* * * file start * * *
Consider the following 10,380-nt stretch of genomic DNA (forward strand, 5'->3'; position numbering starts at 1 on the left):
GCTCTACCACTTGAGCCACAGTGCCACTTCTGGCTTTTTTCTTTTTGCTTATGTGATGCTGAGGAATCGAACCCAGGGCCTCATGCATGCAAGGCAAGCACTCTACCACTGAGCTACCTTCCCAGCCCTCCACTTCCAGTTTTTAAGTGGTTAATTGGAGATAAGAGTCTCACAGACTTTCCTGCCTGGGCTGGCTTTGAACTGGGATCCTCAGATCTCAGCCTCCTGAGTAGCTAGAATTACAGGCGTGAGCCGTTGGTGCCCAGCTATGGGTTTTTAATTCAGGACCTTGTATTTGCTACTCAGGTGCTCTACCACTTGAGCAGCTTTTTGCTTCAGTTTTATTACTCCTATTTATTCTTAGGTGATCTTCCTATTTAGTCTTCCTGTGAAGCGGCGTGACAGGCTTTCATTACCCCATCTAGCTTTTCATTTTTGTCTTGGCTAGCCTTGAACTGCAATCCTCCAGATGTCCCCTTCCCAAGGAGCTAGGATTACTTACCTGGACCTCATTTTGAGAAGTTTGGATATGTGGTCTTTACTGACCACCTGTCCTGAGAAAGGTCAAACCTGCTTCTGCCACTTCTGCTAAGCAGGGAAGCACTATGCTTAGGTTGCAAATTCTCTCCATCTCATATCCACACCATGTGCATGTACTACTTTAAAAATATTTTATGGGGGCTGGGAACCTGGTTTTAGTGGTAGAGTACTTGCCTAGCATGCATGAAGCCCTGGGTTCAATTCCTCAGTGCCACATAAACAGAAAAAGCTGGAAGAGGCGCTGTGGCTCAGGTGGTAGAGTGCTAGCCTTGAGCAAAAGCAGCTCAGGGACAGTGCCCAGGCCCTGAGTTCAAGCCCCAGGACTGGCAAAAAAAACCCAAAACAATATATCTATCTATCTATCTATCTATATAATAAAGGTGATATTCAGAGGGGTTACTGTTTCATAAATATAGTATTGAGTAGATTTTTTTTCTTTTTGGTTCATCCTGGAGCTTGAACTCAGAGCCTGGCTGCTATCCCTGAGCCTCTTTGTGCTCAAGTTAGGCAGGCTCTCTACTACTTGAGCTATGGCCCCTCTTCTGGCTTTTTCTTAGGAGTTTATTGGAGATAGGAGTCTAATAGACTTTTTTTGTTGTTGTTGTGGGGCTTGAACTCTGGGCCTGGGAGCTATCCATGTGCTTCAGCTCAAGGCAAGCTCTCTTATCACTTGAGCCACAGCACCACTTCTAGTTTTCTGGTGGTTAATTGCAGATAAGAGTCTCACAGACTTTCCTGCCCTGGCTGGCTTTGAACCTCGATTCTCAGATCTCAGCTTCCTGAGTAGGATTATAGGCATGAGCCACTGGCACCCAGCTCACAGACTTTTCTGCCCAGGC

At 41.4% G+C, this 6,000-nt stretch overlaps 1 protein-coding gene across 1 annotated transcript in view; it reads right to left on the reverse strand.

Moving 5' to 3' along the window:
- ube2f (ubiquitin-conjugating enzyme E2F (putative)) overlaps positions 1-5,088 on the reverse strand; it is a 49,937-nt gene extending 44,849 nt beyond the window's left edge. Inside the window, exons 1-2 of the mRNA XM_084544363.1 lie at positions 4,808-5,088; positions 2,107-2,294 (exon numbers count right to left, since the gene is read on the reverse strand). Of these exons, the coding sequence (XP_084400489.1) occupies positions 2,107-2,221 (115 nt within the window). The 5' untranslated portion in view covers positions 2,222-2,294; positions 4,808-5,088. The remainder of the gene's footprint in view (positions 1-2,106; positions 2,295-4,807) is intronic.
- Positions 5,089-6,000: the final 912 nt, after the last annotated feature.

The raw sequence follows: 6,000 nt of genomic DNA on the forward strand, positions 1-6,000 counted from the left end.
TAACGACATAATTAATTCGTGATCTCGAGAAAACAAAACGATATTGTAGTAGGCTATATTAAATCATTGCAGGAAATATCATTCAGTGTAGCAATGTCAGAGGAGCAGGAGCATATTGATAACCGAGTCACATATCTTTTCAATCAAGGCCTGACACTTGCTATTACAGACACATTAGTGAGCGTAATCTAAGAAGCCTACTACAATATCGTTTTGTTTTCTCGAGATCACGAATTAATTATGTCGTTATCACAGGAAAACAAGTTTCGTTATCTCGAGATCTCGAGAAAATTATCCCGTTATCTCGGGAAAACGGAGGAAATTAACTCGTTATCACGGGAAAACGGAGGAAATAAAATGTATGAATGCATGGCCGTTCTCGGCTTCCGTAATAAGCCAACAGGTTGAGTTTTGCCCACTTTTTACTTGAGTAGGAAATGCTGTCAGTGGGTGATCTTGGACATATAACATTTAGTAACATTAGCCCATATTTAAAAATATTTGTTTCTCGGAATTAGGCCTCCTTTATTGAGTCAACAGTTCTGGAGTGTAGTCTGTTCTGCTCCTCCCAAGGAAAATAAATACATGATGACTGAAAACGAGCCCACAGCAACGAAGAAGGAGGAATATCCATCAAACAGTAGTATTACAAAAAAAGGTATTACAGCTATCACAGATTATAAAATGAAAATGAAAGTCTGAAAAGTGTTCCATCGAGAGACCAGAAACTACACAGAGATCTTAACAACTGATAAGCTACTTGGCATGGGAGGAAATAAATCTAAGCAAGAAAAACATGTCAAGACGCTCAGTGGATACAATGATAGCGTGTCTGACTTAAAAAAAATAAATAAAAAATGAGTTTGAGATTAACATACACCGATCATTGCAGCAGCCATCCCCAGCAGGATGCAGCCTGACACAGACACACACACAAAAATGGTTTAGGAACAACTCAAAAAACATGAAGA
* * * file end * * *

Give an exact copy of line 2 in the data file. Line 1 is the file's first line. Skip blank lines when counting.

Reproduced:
GCTCTACCACTTGAGCCACAGTGCCACTTCTGGCTTTTTTCTTTTTGCTTATGTGATGCTGAGGAATCGAACCCAGGGCCTCATGCATGCAAGGCAAGCACTCTACCACTGAGCTACCTTCCCAGCCCTCCACTTCCAGTTTTTAAGTGGTTAATTGGAGATAAGAGTCTCACAGACTTTCCTGCCTGGGCTGGCTTTGAACTGGGATCCTCAGATCTCAGCCTCCTGAGTAGCTAGAATTACAGGCGTGAGCCGTTGGTGCCCAGCTATGGGTTTTTAATTCAGGACCTTGTATTTGCTACTCAGGTGCTCTACCACTTGAGCAGCTTTTTGCTTCAGTTTTATTACTCCTATTTATTCTTAGGTGATCTTCCTATTTAGTCTTCCTGTGAAGCGGCGTGACAGGCTTTCATTACCCCATCTAGCTTTTCATTTTTGTCTTGGCTAGCCTTGAACTGCAATCCTCCAGATGTCCCCTTCCCAAGGAGCTAGGATTACTTACCTGGACCTCATTTTGAGAAGTTTGGATATGTGGTCTTTACTGACCACCTGTCCTGAGAAAGGTCAAACCTGCTTCTGCCACTTCTGCTAAGCAGGGAAGCACTATGCTTAGGTTGCAAATTCTCTCCATCTCATATCCACACCATGTGCATGTACTACTTTAAAAATATTTTATGGGGGCTGGGAACCTGGTTTTAGTGGTAGAGTACTTGCCTAGCATGCATGAAGCCCTGGGTTCAATTCCTCAGTGCCACATAAACAGAAAAAGCTGGAAGAGGCGCTGTGGCTCAGGTGGTAGAGTGCTAGCCTTGAGCAAAAGCAGCTCAGGGACAGTGCCCAGGCCCTGAGTTCAAGCCCCAGGACTGGCAAAAAAAACCCAAAACAATATATCTATCTATCTATCTATCTATATAATAAAGGTGATATTCAGAGGGGTTACTGTTTCATAAATATAGTATTGAGTAGATTTTTTTTCTTTTTGGTTCATCCTGGAGCTTGAACTCAGAGCCTGGCTGCTATCCCTGAGCCTCTTTGTGCTCAAGTTAGGCAGGCTCTCTACTACTTGAGCTATGGCCCCTCTTCTGGCTTTTTCTTAGGAGTTTATTGGAGATAGGAGTCTAATAGACTTTTTTTGTTGTTGTTGTGGGGCTTGAACTCTGGGCCTGGGAGCTATCCATGTGCTTCAGCTCAAGGCAAGCTCTCTTATCACTTGAGCCACAGCACCACTTCTAGTTTTCTGGTGGTTAATTGCAGATAAGAGTCTCACAGACTTTCCTGCCCTGGCTGGCTTTGAACCTCGATTCTCAGATCTCAGCTTCCTGAGTAGGATTATAGGCATGAGCCACTGGCACCCAGCTCACAGACTTTTCTGCCCAGGC